The most immediate place is in explaining an idea to someone else. (Exaggerating for effect,) I find it laborious and sometimes challenging to codify all of the context about why I am excited for one idea and bored by another. One reason that it can be challenging to explain exciting ideas is that language requires both creativity and a degree of specificity. During the idea stage I devote much of my attention to imagination and observation while avoiding other, unrelated thought modes like diction. When surrounded by unknowns the last thing I want is to open the window to another swarm of unknowns, those of language.
Related to this is the elusive aspect of specificity. Words have particular meanings, and being forced to express a variably-known idea in words desires wording that respects what is known and unknown about the idea. Use too strong of a word, or one that your colleague has a more strict conception of than you, and suddenly a perhaps important aspect of the design has been specified, absent any direct consideration or process.
Expressing ideas with the help of a LLM can remove some of these negatives, freeing the designer from composing and iterating on an idea description, while also offering a conversation with a non-judgmental non-person, one who cannot be trapped in a flawed conception of the idea and is at any rate not going to participate in any latter phase of the development.
Complementing LLMs is the ability of image generators to synthesize various combinations of concepts. While this is not relevant to every field, it has clear utility in communicating user stories by generating images of people in scenarios to guide development. This can be thought of as the synthesizing of an idea board, the ability to codify and communicate an aesthetic that can pull designers into a fruitful creative space. As this task is only coarsely defined, up until this point it has not made sense to task graphic artists with this creation, relying instead on the designer's sketching. This context communication is well-suited to image generators, as a tool to assist creation and an improvement on prior practices which hopefully results in more and better creation. (In some ways the many errors in generated scenes can reinforce the idea's ambiguity.)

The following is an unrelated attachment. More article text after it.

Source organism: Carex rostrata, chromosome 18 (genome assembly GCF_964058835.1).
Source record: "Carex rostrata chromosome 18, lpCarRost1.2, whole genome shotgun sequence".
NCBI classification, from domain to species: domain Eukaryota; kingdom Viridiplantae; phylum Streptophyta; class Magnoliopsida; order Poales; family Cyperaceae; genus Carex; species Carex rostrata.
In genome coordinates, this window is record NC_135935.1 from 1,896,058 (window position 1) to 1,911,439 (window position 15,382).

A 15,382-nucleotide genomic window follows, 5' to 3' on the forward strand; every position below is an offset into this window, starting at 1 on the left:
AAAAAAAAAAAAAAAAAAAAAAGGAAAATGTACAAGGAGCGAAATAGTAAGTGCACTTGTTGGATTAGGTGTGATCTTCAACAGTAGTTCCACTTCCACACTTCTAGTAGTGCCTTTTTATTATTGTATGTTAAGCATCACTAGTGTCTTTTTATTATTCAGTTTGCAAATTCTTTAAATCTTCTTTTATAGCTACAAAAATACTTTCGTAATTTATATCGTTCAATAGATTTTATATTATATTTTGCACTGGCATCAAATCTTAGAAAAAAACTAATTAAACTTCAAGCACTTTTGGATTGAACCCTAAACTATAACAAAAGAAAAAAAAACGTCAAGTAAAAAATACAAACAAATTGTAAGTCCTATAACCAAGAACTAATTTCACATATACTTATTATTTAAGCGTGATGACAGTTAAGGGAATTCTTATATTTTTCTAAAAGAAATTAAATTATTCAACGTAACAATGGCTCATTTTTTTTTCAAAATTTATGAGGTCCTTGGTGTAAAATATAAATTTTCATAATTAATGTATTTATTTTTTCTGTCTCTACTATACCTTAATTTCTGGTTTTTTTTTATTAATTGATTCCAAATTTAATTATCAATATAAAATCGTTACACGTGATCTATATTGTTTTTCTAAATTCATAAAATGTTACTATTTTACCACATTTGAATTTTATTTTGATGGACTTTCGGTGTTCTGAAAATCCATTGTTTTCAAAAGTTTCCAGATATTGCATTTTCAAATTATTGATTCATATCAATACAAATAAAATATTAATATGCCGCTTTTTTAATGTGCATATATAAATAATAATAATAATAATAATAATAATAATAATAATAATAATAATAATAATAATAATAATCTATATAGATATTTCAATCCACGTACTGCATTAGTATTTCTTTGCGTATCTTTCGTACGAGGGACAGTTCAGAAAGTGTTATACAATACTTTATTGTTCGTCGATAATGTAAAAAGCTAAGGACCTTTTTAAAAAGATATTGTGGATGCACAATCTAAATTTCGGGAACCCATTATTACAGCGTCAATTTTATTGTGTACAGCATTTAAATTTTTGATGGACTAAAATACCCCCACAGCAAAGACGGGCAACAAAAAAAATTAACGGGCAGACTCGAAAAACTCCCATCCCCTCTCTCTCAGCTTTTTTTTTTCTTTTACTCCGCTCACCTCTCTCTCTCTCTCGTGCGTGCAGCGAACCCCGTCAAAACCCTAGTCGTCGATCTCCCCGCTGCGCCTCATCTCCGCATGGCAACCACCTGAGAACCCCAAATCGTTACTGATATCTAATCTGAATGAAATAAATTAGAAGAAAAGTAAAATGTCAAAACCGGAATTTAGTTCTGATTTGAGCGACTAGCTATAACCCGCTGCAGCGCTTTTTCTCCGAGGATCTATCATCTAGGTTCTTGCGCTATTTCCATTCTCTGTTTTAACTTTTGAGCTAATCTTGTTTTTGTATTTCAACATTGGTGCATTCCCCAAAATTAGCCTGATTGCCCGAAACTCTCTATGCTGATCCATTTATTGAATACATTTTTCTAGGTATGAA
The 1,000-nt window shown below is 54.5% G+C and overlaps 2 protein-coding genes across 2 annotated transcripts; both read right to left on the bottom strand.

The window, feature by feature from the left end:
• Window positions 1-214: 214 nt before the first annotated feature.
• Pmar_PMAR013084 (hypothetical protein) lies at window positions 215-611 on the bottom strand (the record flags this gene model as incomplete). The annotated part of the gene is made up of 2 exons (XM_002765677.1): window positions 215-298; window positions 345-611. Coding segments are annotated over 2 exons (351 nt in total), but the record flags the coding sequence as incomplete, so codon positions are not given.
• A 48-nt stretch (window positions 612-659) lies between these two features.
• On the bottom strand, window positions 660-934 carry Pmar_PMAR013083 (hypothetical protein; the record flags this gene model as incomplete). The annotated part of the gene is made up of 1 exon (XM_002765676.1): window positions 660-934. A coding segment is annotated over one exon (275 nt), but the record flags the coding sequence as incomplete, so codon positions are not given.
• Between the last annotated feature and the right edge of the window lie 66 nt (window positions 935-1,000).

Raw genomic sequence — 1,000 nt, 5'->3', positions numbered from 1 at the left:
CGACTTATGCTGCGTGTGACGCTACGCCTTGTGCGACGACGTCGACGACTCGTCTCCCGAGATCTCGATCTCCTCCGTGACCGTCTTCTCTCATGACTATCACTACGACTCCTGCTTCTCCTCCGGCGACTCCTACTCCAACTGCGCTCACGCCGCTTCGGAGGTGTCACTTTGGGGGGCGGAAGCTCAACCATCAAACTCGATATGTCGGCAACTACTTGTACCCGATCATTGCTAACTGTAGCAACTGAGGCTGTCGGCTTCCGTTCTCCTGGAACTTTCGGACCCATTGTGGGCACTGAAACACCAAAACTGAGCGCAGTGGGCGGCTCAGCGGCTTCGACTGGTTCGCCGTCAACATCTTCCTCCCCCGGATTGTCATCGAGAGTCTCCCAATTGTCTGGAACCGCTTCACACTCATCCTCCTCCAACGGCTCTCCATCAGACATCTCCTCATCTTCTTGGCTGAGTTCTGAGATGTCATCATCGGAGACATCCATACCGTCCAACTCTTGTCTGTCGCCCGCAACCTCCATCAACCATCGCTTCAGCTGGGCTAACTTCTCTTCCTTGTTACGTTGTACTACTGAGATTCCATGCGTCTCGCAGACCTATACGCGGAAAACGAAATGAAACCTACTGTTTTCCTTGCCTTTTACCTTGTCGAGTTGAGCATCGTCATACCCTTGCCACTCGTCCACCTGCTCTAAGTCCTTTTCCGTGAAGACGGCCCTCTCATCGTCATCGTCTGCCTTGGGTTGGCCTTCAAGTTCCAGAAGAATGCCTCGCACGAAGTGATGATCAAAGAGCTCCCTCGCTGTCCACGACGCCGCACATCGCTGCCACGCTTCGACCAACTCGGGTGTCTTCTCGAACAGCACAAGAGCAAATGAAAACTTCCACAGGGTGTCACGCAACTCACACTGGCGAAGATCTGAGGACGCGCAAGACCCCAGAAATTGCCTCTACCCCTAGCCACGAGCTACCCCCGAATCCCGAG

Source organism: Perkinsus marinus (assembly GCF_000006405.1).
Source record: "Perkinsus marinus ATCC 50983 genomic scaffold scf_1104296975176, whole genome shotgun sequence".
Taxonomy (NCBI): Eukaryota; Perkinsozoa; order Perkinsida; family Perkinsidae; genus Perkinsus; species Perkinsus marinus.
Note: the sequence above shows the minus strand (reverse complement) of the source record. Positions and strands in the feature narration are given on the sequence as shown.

Similarly, image generators can be used outside the development team to also develop customers and elicit their early feedback. Why press the dev team for an early render when user research can generate 10 coarse variants to ground differing use-cases? At least right now, a picture is worth a thousand words; this may change in time, but any improvement to idea communication will help user researchers and marketers.
These are only two aspects of product design - communicating ideas and idea boarding - that can be improved by recent advances, though there will be many more. (I'd especially like to hear from design firms how they're using AI today, leave a reply or email!)
So can AI design products?
In presenting first how AI can help designers and engineers in product development, I mean to illustrate how the tools we have right now can help us do our work more effectively. As with the graphic design example, no designer would describe themselves as an idea board builder; rather idea boarding is an task designers do in order to understand their users and ideas. Likewise no product developers are chiefly focused on elaborating ideas in text, as the ability to have or hold the idea is much more widely useful than its mere recitation in text.
What should be clear is that AI is not a totalizing, direct-to-user technology competitive with today's (or tomorrow's) product development processes. As ever, it is a new tool amenable to some tasks that makes developers more capable and productive. With that said, here are three major impediments to AI product development of any sort.
1: No database
First, there is no large database of 3D models with feature descriptions, making it hard to learn relationships between 3D features and their descriptions. As you may know, the advances in image generation are entirely the result of having large image databases of a wide variety of regular scenes with generally accurate and specific labels that describe the scene. In contrast to photo services like Getty, which hosts many professional photos with strong and unambiguous labels, sites like Thingiverse have many fewer 3D models and presently lack descriptions of form and function. Indeed, today's 3D platforms have an altogether different business model than the stock art services, focused on assets for 3D rendering and printing, and both of these are much smaller uses than the every-article-must-have-a-title-photo practice of digital publishing that tied stock art to the rise of online news and commentary. Lacking this database, you cannot train an AI to link feature descriptions to the 3D data that provides that feature.